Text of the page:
UNHCR concern over testimonies of abuse and sexual violence against refugee and migrant women and children on the move in Europe
UNHCR, 23 Oct 2015
Briefing Notes, 23 October 2015
This is a summary of what was said by UNHCR spokesperson Melissa Fleming – to whom quoted text may be attributed – at the press briefing, on 23 October 2015, at the Palais des Nations in Geneva.
UNHCR is concerned by credible testimonies it has received of abuse of refugee and migrant women and children on the move in Europe. So far this year, over 644,000 refugees and migrants have arrived in Europe by sea. Of these, some 34 per cent are women and children. In addition to the reported risks and abuse they face during the journey before arriving on Europe's shores, women and children are also confronted with numerous risks in their onward movement through Europe.
Refugee and migrant children moving in Europe are at heightened risk of violence and abuse, including sexual violence, especially in overcrowded reception sites, or in many locations where refugees and migrants gather, such as parks, train stations, bus stations and roadsides. From testimony and reports we have received there have been instances of children engaging in survival sex to pay smugglers to continue their journey, either because they have run out money, or because they have been robbed. Unaccompanied children can be particularly vulnerable as they lack the protection and care of an adult. They may also be placed in detention in some countries, including with adults, posing great risks to them.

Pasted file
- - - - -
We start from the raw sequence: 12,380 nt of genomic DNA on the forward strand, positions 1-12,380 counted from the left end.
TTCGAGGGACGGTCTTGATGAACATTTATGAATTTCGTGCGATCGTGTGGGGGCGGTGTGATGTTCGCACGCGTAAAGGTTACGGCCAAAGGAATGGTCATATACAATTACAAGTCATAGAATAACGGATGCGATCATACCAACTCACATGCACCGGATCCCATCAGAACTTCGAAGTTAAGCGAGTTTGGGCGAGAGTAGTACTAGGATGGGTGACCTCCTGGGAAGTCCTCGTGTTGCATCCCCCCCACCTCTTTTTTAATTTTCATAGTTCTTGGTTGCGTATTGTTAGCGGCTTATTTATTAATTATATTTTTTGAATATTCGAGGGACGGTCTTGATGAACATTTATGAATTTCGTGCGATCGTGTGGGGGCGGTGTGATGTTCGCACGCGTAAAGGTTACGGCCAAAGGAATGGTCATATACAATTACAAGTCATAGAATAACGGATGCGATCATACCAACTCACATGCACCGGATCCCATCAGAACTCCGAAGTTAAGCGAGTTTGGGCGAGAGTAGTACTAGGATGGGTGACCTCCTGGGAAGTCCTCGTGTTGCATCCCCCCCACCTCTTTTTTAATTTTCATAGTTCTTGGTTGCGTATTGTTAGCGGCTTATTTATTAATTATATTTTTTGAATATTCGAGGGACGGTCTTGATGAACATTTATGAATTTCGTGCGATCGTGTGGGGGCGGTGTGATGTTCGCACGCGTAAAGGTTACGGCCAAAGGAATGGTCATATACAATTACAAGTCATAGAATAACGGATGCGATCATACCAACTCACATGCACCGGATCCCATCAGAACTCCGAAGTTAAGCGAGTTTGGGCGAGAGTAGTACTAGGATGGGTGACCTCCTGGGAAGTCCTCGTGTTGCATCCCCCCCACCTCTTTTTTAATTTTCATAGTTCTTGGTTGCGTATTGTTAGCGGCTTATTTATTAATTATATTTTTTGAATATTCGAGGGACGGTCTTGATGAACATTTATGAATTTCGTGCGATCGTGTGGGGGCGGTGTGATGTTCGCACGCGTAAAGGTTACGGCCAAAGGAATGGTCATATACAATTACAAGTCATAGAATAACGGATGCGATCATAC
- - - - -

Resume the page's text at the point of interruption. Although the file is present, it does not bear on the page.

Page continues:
Refugee and migrant women travelling on their own are also at heightened risk as they move through Europe, sometimes at night, along insecure routes or staying in places that lack basic security. Many reception centres are overcrowded, and lack adequate lighting and separated spaces for single women and families with children.
UNHCR appeals to all concerned national authorities in Europe to take measures to ensure the protection of women and girls, including through providing adequate and safe reception facilities. UNHCR also asks authorities, as a matter of urgency, to find alternatives to the detention of children. UNHCR and partners are working to prevent and address immediately family separations, as women and girls on their own face enhanced risks. Together with partners we are also working with authorities to ensure access to information, to enhance the identification of persons with specific needs, including unaccompanied children, and their referral to appropriate services, to provide psychosocial support and to enhance reception areas, including through the provision of safe spaces.
For more information on this topic, please contact:
In Geneva, Melissa Fleming at +41 22 739 7965
In Geneva, William Spindler at +41 79 217 30 11
In Athens, Ron Redmond at +30 694 244 5037